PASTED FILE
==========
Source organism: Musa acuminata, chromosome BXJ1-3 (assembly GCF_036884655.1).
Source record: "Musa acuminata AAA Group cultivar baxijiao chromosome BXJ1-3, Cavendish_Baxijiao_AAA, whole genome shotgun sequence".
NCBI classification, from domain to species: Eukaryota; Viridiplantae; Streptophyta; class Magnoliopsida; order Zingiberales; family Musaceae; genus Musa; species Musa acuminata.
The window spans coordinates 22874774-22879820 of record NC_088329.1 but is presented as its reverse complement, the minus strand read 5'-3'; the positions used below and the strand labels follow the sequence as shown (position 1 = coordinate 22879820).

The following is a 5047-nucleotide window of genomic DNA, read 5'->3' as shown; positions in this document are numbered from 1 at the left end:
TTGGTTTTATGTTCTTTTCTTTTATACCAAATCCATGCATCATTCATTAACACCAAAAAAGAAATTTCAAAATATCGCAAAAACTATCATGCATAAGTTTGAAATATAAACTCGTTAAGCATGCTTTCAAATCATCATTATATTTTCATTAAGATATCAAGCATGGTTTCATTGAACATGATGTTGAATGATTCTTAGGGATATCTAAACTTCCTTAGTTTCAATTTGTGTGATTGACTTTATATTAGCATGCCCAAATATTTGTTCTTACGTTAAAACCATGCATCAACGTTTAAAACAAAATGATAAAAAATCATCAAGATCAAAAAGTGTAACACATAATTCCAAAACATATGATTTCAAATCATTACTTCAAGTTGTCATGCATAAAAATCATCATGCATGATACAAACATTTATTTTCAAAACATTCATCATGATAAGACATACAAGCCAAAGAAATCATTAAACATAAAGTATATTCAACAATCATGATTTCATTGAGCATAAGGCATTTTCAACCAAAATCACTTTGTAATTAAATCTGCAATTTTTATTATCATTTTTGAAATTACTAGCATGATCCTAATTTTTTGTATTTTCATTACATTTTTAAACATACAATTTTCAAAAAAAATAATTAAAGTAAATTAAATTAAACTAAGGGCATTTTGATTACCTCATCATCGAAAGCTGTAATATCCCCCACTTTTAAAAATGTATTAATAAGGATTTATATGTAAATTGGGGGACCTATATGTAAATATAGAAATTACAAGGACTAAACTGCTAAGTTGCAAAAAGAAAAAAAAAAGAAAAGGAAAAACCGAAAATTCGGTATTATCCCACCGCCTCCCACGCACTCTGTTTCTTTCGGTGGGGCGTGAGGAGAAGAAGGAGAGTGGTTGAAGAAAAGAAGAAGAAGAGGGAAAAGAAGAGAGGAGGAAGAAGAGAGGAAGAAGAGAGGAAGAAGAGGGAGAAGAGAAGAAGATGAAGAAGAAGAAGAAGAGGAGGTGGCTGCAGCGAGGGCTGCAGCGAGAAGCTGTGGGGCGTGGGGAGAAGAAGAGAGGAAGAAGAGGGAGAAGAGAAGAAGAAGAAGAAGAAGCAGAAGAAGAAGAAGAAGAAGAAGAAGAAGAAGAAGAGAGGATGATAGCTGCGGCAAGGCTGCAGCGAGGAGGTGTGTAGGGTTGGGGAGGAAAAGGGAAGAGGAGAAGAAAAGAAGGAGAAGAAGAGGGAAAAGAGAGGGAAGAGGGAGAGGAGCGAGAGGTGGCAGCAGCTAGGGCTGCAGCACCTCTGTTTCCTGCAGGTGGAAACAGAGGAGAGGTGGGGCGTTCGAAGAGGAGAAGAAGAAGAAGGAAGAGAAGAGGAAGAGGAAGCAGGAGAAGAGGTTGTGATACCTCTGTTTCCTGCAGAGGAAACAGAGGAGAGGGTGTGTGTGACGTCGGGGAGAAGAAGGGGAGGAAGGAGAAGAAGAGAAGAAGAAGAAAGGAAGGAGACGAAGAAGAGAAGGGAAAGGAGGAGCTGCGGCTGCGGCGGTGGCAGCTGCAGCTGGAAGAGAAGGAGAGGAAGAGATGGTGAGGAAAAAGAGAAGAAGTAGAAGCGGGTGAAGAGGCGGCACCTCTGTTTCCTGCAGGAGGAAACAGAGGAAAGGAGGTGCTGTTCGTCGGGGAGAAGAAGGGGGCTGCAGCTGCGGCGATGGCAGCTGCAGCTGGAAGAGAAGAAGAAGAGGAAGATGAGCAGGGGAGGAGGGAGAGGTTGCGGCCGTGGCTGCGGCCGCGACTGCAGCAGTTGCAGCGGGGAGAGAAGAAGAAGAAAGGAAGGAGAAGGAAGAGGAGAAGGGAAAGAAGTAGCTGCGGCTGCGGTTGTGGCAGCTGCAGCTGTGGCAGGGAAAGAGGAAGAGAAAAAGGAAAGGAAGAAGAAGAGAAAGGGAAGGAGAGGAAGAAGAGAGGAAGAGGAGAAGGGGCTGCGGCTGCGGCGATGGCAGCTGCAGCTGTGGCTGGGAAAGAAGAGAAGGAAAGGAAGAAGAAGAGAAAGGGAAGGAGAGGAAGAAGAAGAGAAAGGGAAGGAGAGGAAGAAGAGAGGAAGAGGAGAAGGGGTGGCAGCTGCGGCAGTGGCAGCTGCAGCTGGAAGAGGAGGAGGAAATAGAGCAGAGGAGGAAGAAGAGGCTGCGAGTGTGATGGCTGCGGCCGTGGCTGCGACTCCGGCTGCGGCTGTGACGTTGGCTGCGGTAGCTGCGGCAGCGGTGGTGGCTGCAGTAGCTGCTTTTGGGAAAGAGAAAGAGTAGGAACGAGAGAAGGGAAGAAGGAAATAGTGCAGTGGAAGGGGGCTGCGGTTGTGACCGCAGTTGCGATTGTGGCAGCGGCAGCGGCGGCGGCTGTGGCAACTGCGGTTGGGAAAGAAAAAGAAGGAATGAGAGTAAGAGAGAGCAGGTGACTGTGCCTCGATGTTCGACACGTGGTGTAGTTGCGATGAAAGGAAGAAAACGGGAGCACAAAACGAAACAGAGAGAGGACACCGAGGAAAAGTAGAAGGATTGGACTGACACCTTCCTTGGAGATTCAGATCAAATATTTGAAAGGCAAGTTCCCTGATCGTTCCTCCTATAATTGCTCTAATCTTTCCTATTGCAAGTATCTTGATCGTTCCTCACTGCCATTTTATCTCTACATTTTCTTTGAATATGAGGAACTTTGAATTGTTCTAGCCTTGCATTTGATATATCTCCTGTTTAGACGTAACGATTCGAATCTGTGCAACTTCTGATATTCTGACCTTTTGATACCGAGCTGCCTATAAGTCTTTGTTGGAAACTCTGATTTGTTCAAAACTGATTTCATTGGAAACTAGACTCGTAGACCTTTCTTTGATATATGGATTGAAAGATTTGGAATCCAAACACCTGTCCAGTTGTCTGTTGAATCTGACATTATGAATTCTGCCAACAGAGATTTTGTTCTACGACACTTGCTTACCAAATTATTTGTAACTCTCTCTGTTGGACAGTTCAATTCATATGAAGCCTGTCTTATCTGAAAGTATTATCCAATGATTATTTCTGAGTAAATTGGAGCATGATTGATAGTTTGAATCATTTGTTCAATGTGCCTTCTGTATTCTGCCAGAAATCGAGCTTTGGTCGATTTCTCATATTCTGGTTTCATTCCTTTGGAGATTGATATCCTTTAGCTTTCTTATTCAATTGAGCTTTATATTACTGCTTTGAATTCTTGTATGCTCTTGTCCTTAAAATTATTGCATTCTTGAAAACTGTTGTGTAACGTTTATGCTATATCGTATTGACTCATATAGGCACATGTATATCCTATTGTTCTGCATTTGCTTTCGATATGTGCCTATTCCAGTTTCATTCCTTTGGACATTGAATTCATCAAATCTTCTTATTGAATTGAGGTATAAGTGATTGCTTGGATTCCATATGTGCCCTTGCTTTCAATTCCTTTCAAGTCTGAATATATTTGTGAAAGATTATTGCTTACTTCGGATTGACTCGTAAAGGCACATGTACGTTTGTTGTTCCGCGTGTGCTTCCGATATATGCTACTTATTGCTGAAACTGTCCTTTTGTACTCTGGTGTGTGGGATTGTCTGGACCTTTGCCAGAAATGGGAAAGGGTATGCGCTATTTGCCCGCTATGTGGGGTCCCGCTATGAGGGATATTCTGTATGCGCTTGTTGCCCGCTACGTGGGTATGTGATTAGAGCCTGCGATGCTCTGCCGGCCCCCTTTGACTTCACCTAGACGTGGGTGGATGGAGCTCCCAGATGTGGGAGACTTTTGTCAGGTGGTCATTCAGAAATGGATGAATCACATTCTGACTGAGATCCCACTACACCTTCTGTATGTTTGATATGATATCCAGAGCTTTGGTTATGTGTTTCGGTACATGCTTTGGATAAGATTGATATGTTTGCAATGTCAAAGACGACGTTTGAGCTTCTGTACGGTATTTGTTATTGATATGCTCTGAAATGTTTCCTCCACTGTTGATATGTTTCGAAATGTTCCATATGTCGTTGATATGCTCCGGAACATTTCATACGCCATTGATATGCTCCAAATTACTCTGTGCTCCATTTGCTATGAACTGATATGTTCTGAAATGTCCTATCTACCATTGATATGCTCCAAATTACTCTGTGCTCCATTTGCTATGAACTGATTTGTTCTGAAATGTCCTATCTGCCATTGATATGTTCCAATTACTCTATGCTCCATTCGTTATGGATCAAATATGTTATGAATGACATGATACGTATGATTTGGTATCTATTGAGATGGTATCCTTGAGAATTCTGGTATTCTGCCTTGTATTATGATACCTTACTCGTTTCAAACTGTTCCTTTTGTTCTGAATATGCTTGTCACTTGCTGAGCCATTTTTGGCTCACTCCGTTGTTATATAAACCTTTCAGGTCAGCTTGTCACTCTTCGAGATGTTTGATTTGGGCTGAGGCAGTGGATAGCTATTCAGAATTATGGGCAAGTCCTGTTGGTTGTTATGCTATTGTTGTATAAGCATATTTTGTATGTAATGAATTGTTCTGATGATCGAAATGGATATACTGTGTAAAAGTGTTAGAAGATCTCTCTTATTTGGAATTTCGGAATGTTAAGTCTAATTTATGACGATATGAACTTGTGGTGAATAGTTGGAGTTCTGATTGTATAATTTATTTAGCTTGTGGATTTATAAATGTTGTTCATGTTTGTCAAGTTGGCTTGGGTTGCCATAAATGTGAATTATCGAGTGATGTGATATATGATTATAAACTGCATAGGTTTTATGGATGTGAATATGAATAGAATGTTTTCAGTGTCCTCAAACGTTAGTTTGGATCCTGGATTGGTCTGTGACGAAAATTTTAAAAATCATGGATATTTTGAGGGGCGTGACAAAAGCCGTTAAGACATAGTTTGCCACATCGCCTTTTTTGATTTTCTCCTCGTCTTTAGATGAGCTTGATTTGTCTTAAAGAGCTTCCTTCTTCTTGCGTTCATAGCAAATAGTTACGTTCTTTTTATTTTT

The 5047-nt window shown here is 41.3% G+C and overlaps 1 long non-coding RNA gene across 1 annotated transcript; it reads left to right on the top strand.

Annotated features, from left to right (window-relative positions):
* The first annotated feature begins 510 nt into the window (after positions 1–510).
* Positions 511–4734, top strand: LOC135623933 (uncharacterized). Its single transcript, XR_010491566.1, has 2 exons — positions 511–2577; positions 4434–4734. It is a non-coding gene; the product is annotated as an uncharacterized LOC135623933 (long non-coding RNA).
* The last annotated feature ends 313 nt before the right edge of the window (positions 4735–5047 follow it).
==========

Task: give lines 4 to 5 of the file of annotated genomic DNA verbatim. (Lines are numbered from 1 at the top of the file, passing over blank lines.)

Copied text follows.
The window spans coordinates 22874774-22879820 of record NC_088329.1 but is presented as its reverse complement, the minus strand read 5'-3'; the positions used below and the strand labels follow the sequence as shown (position 1 = coordinate 22879820).

The following is a 5047-nucleotide window of genomic DNA, read 5'->3' as shown; positions in this document are numbered from 1 at the left end: